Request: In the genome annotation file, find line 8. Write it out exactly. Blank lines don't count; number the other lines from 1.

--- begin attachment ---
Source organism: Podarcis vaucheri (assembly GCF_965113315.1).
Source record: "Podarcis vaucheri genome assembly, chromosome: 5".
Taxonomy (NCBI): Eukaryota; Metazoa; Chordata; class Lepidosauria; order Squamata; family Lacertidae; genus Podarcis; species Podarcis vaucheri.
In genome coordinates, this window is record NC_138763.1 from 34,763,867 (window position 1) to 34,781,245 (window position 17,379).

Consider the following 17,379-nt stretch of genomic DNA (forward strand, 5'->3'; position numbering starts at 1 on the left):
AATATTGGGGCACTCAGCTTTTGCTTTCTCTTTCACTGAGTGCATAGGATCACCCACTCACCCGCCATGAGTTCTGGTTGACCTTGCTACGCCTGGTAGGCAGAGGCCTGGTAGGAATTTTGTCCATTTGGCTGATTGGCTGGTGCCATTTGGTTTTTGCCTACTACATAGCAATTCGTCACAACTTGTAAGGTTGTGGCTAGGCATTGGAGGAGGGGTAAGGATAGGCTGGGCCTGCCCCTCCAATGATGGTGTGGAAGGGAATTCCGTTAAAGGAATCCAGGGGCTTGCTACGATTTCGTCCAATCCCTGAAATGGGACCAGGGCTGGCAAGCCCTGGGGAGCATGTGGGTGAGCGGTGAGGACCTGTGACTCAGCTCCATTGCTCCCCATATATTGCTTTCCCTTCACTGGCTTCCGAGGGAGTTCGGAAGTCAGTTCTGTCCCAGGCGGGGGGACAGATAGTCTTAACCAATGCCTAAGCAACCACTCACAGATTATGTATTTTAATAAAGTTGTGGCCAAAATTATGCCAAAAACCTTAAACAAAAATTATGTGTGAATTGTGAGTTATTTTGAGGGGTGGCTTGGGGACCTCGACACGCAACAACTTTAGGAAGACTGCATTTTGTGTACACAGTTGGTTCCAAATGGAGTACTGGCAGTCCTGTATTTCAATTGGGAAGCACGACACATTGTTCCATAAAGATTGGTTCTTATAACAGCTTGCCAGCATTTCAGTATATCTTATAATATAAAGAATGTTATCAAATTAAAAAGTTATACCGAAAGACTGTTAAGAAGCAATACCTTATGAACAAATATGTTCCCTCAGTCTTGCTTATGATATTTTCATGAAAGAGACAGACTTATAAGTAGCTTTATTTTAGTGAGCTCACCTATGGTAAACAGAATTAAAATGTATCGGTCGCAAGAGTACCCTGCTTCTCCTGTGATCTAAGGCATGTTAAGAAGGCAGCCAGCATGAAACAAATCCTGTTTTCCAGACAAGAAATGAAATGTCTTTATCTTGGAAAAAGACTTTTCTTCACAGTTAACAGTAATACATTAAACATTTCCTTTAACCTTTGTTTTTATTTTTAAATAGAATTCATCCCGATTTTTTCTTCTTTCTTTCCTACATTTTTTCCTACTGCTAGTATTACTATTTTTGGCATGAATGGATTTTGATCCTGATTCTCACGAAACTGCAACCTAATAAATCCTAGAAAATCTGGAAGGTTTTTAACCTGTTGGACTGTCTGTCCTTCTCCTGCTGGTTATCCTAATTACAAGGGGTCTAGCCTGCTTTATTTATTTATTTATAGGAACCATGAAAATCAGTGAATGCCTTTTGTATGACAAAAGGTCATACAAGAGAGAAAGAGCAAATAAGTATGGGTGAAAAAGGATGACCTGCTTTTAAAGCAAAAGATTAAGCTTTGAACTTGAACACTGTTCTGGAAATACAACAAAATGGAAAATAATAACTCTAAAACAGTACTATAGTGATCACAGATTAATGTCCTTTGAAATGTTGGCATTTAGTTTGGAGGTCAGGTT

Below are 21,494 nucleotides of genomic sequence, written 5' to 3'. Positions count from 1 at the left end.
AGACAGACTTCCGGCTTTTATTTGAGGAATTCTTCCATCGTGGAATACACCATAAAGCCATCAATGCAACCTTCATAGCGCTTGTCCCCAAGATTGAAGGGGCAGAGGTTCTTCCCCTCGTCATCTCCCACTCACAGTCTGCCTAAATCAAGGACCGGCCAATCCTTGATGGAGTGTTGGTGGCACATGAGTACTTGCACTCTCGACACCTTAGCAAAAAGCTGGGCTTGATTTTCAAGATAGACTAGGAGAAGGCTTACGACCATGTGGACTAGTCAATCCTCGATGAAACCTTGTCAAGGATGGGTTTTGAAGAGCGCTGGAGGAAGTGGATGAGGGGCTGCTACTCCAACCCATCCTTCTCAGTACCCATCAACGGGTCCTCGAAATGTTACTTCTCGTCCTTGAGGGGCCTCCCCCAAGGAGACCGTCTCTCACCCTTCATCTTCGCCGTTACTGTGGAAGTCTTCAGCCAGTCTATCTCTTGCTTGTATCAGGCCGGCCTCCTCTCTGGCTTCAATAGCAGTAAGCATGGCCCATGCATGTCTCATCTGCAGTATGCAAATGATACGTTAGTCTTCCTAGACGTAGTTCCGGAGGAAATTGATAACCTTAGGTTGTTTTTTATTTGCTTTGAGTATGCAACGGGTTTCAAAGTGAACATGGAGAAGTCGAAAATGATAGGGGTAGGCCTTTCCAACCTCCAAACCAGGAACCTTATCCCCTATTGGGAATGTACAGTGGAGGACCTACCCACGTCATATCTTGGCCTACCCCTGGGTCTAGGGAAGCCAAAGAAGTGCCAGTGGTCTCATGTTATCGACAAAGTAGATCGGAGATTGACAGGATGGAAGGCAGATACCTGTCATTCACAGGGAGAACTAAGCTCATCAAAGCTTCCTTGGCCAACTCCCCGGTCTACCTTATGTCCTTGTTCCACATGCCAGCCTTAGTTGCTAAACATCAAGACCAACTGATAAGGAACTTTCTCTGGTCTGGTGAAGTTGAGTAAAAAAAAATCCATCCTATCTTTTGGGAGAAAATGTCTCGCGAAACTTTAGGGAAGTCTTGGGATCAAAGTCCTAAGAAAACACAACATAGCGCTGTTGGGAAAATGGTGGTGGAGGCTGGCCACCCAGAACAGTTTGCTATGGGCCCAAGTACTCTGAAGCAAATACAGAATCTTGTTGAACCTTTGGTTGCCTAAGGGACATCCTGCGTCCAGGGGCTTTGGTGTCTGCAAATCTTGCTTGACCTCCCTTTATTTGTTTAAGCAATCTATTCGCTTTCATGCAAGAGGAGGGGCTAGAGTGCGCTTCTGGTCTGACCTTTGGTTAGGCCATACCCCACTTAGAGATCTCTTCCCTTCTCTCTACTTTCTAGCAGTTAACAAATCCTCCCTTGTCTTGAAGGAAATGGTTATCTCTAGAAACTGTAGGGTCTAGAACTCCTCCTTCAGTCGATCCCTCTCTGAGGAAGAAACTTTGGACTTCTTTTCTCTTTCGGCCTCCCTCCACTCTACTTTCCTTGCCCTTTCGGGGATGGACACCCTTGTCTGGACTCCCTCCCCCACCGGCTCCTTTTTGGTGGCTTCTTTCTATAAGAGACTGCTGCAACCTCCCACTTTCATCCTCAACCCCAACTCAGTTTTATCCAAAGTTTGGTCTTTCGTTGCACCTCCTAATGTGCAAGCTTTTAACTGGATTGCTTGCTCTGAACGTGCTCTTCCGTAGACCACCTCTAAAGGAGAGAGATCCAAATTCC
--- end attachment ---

AGACAGACTTCCGGCTTTTATTTGAGGAATTCTTCCATCGTGGAATACACCATAAAGCCATCAATGCAACCTTCATAGCGCTTGTCCCCAAGATTGAAGGGGCAGAGGTTCTTCCCCTCGTCATCTCCCACTCACAGTCTGCCTAAATCAAGGACCGGCCAATCCTTGATGGAGTGTTGGTGGCACATGAGTACTTGCACTCTCGACACCTTAGCAAAAAGCTGGGCTTGATTTTCAAGATAGACTAGGAGAAGGCTTACGACCATGTGGACTAGTCAATCCTCGATGAAACCTTGTCAAGGATGGGTTTTGAAGAGCGCTGGAGGAAGTGGATGAGGGGCTGCTACTCCAACCCATCCTTCTCAGTACCCATCAACGGGTCCTCGAAATGTTACTTCTCGTCCTTGAGGGGCCTCCCCCAAGGAGACCGTCTCTCACCCTTCATCTTCGCCGTTACTGTGGAAGTCTTCAGCCAGTCTATCTCTTGCTTGTATCAGGCCGGCCTCCTCTCTGGCTTCAATAGCAGTAAGCATGGCCCATGCATGTCTCATCTGCAGTATGCAAATGATACGTTAGTCTTCCTAGACGTAGTTCCGGAGGAAATTGATAACCTTAGGTTGTTTTTTATTTGCTTTGAGTATGCAACGGGTTTCAAAGTGAACATGGAGAAGTCGAAAATGATAGGGGTAGGCCTTTCCAACCTCCAAACCAGGAACCTTATCCCCTATTGGGAATGTACAGTGGAGGACCTACCCACGTCATATCTTGGCCTACCCCTGGGTCTAGGGAAGCCAAAGAAGTGCCAGTGGTCTCATGTTATCGACAAAGTAGATCGGAGATTGACAGGATGGAAGGCAGATACCTGTCATTCACAGGGAGAACTAAGCTCATCAAAGCTTCCTTGGCCAACTCCCCGGTCTACCTTATGTCCTTGTTCCACATGCCAGCCTTAGTTGCTAAACATCAAGACCAACTGATAAGGAACTTTCTCTGGTCTGGTGAAGTTGAGTAAAAAAAAATCCATCCTATCTTTTGGGAGAAAATGTCTCGCGAAACTTTAGGGAAGTCTTGGGATCAAAGTCCTAAGAAAACACAACATAGCGCTGTTGGGAAAATGGTGGTGGAGGCTGGCCACCCAGAACAGTTTGCTATGGGCCCAAGTACTCTGAAGCAAATACAGAATCTTGTTGAACCTTTGGTTGCCTAAGGGACATCCTGCGTCCAGGGGCTTTGGTGTCTGCAAATCTTGCTTGACCTCCCTTTATTTGTTTAAGCAATCTATTCGCTTTCATGCAAGAGGAGGGGCTAGAGTGCGCTTCTGGTCTGACCTTTGGTTAGGCCATACCCCACTTAGAGATCTCTTCCCTTCTCTCTACTTTCTAGCAGTTAACAAATCCTCCCTTGTCTTGAAGGAAATGGTTATCTCTAGAAACTGTAGGGTCTAGAACTCCTCCTTCAGTCGATCCCTCTCTGAGGAAGAAACTTTGGACTTCTTTTCTCTTTCGGCCTCCCTCCACTCTACTTTCCTTGCCCTTTCGGGGATGGACACCCTTGTCTGGACTCCCTCCCCCACCGGCTCCTTTTTGGTGGCTTCTTTCTATAAGAGACTGCTGCAACCTCCCACTTTCATCCTCAACCCCAACTCAGTTTTATCCAAAGTTTGGTCTTTCGTTGCACCTCCTAATGTGCAAGCTTTTAACTGGATTGCTTGCTCTGAACGTGCTCTTCCGTAGACCACCTCTAAAGGAGAGAGATCCAAATTCC